Thursday, July 7, 2011

The Adams Car Rides Again

This car built in 1907, one of the last of its type, was manufactured in Bedford at the Elstow Road factory of the Adams Manufacturing Company. It is an Adams Mail Phaeton ‘V’ model and sold for £265 when new.

Sales literature for the Adams car at the time stated “Anyone can learn to drive it in an hour… An average speed of 20mph is assured in any give-or-take country with the car fully loaded”. The company went into liquidation in 1913. The Managing Director, A.H. Adams died on the Lusitania, a ship sunk by a German submarine on the way from New York to Liverpool in May 1915.

In 1964 the Adams Car came into the hands of Cutler-Hammer who were successors to the Igranic Electrical Company which, in turn had succeeded the Adams Company at Elstow Road. In 1978-9 the car was fully restored by Cutler-Hammer, and finally handed over to be displayed at the Bedford Museum.

In order to be moved out of the Museum the car needed to be loaded on to a car transporter and taken to our store. Fortunately the car had been on display in the ground floor gallery, which has suitable doors that it can fit in and out of (narrowly). It just had to be manouvered with sufficient man power.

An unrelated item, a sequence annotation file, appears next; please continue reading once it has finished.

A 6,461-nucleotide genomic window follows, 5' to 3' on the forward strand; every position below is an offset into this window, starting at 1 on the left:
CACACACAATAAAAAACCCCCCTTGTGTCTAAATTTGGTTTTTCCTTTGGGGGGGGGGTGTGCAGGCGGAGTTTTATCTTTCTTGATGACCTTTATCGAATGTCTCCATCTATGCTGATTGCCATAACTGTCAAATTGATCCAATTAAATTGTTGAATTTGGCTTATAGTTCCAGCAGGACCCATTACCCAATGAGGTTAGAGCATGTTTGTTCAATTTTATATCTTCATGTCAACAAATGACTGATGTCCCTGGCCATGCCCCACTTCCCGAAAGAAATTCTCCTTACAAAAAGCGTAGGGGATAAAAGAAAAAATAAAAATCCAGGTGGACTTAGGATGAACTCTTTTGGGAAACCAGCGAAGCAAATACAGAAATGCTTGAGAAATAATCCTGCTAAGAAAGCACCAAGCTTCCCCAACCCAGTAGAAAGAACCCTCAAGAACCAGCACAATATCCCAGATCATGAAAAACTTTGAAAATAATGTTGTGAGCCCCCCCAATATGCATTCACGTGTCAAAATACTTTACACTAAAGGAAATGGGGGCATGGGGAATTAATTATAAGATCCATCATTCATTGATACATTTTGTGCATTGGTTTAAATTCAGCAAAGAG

With the car being over 100 years old we were reluctant to attempt to get the engine started, so decided it was safer to push it manually. The hand brake was disengaged and it took a several point turn to line the car up with the narrow doorway, to avoid any damage to the paintwork. The lack of power steering of course made this quite difficult!

Once we made it through the door we had to manually push the car out of the courtyard as the car transporter wouldn’t fit under the bridge and gateway of the museum entrance. The car was attached to the winch of the lorry and again the challenge was to line up the car onto the ramp to get it onto the vehicle, but it all went smoothly.

Getting the car off the vehicle at the other end was again difficult, especially with the forces of gravity pulling the car down the ramp (despite the stability from the winch) and the inability to brake – so everyone stood well clear – just in case! Happily, with the Adams Car unloaded successfully from the car transporter without incident, the car had its soft cover placed over it to protect it from dust whilst in storage.


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